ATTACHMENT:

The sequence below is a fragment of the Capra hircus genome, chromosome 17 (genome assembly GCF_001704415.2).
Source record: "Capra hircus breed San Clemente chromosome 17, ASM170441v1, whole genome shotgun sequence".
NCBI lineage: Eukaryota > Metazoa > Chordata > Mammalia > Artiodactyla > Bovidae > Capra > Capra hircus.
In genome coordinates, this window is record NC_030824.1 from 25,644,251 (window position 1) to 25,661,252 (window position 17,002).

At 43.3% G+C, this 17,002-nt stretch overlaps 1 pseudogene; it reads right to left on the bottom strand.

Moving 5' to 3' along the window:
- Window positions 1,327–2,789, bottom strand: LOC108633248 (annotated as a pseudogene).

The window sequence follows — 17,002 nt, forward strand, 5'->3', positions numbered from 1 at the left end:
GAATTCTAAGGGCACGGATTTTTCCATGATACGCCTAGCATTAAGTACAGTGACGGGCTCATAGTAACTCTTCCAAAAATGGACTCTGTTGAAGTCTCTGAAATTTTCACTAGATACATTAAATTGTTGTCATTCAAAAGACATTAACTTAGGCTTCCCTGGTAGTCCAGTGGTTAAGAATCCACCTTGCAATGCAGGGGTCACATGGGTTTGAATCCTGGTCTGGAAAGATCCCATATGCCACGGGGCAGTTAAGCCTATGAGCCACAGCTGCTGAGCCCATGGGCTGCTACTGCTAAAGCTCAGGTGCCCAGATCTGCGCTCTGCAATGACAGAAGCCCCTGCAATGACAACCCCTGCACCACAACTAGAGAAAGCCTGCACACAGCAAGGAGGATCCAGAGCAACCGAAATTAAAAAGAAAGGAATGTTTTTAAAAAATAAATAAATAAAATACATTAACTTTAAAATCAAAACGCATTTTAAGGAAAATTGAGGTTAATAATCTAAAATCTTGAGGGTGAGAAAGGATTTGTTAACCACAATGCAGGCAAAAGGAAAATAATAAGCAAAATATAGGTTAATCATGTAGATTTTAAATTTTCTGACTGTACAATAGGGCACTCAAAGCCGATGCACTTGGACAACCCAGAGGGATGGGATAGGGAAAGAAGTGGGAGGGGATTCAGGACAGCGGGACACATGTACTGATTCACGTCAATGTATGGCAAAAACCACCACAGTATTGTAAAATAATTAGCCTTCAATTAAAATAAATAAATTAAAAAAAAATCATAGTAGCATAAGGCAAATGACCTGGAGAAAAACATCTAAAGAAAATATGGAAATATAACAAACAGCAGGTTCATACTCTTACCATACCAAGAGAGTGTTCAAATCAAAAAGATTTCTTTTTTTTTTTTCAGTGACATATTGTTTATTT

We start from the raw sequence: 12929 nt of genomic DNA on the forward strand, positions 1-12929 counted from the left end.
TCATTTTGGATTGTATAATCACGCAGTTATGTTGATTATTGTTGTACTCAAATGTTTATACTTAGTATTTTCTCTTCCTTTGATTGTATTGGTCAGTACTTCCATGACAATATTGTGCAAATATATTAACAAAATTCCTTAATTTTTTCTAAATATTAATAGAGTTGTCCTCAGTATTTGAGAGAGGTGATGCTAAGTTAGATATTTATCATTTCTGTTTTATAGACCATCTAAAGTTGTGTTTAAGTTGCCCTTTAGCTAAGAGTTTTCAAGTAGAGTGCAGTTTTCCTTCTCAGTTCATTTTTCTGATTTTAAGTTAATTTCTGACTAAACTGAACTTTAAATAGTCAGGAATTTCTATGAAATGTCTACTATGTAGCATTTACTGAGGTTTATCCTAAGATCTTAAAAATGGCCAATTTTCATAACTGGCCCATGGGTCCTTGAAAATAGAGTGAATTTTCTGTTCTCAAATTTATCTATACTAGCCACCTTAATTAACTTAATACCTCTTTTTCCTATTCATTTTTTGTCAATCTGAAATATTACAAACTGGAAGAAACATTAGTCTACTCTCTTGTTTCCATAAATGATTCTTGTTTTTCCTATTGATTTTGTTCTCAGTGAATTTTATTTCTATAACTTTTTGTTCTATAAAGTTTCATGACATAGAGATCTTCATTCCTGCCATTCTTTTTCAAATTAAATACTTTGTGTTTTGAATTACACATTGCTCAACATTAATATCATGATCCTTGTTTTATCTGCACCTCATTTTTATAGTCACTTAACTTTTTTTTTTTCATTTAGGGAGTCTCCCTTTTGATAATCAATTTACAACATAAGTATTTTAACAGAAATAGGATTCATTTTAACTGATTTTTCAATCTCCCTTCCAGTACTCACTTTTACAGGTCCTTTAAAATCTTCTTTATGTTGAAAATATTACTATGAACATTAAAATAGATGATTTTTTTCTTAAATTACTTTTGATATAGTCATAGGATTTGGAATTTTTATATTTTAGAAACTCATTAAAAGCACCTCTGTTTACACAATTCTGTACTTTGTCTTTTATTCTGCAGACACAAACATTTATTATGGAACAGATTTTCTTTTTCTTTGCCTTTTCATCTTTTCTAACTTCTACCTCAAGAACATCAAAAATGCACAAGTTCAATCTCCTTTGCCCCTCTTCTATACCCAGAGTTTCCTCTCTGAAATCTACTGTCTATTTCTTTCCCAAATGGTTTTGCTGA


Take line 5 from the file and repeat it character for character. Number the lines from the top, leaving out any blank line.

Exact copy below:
At 43.3% G+C, this 17,002-nt stretch overlaps 1 pseudogene; it reads right to left on the bottom strand.